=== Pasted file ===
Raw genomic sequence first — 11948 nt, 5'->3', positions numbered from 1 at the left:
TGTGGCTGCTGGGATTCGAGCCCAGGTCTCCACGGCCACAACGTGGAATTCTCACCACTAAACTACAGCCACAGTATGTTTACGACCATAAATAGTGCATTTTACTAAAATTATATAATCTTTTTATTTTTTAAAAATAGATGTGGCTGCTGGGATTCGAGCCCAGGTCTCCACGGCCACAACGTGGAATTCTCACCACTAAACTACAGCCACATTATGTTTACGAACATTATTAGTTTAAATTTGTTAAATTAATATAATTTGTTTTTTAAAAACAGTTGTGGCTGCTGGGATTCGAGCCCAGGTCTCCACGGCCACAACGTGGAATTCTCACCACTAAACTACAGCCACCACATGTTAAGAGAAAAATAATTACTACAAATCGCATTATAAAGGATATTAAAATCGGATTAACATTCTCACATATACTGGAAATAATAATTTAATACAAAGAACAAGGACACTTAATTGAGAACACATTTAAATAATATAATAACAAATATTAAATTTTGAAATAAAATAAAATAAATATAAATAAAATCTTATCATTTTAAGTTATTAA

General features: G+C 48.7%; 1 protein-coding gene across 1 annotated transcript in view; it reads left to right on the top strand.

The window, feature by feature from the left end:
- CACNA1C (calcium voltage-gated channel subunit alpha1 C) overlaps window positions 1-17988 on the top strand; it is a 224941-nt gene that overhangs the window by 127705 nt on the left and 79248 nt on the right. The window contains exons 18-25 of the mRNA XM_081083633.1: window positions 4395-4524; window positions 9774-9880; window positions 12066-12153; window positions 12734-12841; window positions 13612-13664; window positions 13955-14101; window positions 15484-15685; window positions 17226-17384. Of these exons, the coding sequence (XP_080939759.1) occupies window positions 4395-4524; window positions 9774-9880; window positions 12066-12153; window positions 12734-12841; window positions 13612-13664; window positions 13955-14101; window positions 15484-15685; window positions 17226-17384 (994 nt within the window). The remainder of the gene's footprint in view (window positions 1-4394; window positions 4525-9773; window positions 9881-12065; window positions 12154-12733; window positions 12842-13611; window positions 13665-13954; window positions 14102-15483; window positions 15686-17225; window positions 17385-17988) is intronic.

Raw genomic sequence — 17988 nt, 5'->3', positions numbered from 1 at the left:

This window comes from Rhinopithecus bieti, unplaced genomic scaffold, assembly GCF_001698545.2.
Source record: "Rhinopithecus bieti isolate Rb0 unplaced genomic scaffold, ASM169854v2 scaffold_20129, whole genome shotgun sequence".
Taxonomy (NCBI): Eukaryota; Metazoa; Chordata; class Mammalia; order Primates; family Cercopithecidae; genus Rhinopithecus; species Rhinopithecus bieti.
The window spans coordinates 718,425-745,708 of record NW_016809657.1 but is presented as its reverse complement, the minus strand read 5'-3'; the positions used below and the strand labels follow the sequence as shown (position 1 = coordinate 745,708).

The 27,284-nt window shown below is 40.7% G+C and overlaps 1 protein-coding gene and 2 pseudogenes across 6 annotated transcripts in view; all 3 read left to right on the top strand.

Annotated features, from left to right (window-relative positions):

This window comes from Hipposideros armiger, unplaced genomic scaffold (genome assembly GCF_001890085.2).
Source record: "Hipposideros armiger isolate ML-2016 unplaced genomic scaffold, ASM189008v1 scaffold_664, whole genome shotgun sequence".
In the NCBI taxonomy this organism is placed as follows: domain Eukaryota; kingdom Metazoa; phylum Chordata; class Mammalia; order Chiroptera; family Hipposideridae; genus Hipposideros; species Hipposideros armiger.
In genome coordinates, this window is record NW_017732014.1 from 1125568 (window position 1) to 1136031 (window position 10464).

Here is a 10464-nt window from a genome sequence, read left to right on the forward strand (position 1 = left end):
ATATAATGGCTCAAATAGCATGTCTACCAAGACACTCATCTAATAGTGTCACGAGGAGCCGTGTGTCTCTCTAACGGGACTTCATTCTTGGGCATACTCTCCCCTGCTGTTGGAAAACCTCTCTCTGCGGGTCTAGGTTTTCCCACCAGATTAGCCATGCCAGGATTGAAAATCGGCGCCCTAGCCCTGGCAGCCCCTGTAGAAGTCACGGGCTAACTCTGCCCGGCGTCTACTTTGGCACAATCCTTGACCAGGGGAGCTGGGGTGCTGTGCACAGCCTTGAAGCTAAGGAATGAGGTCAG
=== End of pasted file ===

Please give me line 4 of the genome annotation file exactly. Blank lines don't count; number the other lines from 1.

The window, feature by feature from the left end: